Sleep apnea is a persistent sleep disorder that disrupts your days and wreaks havoc on your nights — but you’re probably not considering a trip to the dentist for relief.
Obstructive sleep apnea occurs when the muscles in your throat that support your soft palate, uvula, tonsils, throat, and tongue relax as you sleep.
When those muscles relax too much, your airway narrows or closes completely, making it difficult (sometimes impossible) to get enough air. As a result, your blood oxygen levels dip and trigger a reaction in your brain that rouses you from sleep so you can reopen your airways and breathe again.
Central sleep apnea is a less common type of sleep apnea where your brain doesn't communicate properly with your body to facilitate normal breathing. It’s possible to have complex or combination sleep apnea where you have both obstructive and central sleep apnea.
Sleep apnea can cause you to snore loudly and/or wake suddenly, choking and gasping for air. In the worst cases of sleep apnea, this sleep-snore-wake cycle can happen 30 times an hour.
If you’re hardly sleeping, the effects spill over into the morning and the rest day, leaving you weighed down by:
These daytime disturbances are sometimes frustrating and even debilitating, but they could be the least of your worries. Untreated sleep apnea has been linked to various chronic health conditions, such as high blood pressure, heart problems, and type 2 diabetes.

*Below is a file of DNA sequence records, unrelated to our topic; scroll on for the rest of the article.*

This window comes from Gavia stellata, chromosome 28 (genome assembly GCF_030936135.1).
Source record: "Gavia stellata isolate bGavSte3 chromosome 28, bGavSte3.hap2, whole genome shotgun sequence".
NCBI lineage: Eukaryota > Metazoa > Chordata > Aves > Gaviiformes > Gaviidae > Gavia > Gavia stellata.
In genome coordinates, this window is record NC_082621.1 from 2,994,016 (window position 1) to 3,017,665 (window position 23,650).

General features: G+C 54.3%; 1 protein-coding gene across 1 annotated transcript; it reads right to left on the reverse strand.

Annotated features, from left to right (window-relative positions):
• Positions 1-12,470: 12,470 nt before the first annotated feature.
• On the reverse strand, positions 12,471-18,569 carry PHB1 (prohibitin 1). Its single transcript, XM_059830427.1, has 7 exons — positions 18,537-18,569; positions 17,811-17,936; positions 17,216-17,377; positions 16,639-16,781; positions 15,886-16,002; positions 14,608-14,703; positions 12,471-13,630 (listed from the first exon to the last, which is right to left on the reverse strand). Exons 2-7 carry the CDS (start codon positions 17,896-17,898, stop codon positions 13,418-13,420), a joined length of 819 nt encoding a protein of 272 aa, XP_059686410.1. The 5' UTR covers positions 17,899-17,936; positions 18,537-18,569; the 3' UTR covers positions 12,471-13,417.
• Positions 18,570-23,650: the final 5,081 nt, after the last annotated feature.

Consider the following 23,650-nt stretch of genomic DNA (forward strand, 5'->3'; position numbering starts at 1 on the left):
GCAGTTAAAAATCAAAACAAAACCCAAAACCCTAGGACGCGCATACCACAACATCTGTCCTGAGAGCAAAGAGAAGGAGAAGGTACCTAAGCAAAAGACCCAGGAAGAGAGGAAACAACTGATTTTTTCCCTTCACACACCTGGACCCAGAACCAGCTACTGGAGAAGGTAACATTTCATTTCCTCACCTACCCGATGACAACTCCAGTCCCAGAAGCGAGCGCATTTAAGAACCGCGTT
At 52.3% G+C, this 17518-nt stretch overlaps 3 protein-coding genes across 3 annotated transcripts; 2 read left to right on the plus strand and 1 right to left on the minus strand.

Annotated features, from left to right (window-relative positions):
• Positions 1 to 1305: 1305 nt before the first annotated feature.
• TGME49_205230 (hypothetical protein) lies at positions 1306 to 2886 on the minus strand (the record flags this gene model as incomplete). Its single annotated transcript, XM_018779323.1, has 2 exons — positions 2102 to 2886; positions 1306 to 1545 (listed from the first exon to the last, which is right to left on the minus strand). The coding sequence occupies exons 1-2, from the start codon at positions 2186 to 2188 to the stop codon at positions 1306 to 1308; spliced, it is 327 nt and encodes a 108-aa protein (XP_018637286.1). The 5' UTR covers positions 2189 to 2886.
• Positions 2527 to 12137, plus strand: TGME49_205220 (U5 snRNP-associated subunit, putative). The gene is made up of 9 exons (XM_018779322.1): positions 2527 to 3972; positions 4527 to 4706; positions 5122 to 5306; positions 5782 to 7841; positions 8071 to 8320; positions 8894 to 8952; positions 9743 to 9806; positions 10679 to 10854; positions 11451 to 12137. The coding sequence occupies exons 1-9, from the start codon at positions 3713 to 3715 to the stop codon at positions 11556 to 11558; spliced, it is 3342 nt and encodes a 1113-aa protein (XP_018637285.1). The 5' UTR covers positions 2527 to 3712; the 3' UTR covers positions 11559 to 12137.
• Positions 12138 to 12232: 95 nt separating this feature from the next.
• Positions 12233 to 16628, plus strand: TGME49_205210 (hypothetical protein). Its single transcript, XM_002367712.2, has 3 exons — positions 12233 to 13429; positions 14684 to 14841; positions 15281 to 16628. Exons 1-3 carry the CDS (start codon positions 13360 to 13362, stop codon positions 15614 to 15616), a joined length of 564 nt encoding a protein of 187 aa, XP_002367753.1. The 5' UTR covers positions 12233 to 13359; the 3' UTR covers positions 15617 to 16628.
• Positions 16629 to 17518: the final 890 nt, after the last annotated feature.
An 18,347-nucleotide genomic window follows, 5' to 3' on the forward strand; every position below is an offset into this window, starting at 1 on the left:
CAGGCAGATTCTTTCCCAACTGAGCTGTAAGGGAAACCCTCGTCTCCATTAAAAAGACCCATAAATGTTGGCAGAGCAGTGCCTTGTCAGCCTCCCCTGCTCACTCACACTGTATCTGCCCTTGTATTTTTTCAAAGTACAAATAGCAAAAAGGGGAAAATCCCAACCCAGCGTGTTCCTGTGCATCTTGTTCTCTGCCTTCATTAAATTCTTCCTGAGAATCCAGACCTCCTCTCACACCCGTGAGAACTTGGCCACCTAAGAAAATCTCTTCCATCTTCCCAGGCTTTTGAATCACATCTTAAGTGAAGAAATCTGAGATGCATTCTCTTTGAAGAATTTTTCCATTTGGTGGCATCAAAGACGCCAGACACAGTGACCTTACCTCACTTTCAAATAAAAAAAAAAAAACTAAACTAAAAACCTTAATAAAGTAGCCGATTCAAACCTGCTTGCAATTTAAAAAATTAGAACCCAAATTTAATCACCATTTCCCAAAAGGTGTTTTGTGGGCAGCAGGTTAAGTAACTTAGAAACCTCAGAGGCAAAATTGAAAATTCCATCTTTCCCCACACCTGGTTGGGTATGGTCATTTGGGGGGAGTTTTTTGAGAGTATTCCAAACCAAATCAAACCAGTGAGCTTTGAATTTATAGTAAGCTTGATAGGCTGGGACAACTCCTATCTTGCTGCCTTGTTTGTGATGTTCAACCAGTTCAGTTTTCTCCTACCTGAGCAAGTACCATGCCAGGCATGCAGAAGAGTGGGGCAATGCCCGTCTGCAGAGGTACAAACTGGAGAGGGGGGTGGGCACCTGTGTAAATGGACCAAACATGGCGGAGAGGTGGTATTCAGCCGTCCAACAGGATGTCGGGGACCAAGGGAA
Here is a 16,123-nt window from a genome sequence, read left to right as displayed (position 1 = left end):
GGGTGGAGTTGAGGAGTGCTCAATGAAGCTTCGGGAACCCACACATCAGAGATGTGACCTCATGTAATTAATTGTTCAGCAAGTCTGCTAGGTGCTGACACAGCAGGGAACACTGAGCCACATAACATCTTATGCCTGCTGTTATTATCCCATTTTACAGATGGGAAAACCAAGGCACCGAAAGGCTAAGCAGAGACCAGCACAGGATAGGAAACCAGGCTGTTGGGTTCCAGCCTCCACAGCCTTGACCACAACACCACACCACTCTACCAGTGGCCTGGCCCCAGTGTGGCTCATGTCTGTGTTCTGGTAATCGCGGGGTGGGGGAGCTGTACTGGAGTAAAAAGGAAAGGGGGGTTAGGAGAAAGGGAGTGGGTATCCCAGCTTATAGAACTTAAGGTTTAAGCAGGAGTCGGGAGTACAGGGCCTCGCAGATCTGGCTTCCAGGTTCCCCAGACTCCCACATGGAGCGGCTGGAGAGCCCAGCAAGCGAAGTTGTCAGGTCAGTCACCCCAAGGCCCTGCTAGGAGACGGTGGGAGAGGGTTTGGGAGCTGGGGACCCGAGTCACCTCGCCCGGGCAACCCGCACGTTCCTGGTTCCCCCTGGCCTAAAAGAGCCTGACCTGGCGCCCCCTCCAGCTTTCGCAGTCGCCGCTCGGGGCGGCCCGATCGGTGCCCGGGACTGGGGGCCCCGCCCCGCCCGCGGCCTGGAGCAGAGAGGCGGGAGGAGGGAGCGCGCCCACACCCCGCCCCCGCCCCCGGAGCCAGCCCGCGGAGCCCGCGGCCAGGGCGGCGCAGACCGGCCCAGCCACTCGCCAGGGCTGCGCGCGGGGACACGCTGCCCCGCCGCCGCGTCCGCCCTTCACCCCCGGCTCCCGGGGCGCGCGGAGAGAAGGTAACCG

Often, the first sign of sleep apnea is loud snoring, but not everyone with sleep apnea snores like a grizzly bear. A sleep study can quickly reveal disturbances in your sleeping patterns and diagnose you with sleep apnea.
Because you can’t always rely on snoring to alert you, make sure you bring up your concerns to your primary care physician so they can order a sleep study.
If you find out you have sleep apnea, you may be headed for our dentist’s chair. In the past, the best way to treat sleep apnea was to use a cumbersome CPAP machine, but now there’s a better way.
At Campustown Dental, we offer customized dental appliances that fit over your upper and lower teeth and help you hold your jaw in the optimal position while you sleep. Even if your muscles relax, your airways remain open, and you can breathe easy and get the restful sleep you’ve been dreaming of.
We also walk you through a few other ways to manage and treat sleep apnea, such as losing weight, quitting smoking, and even changing your sleeping position. These simple lifestyle adjustments can go a long way in keeping your airways open while you sleep.
Just found out you have sleep apnea? Don’t wait to get help. Call our friendly staff at 515-292-7262 or use our online booking tool to schedule an appointment to get started today.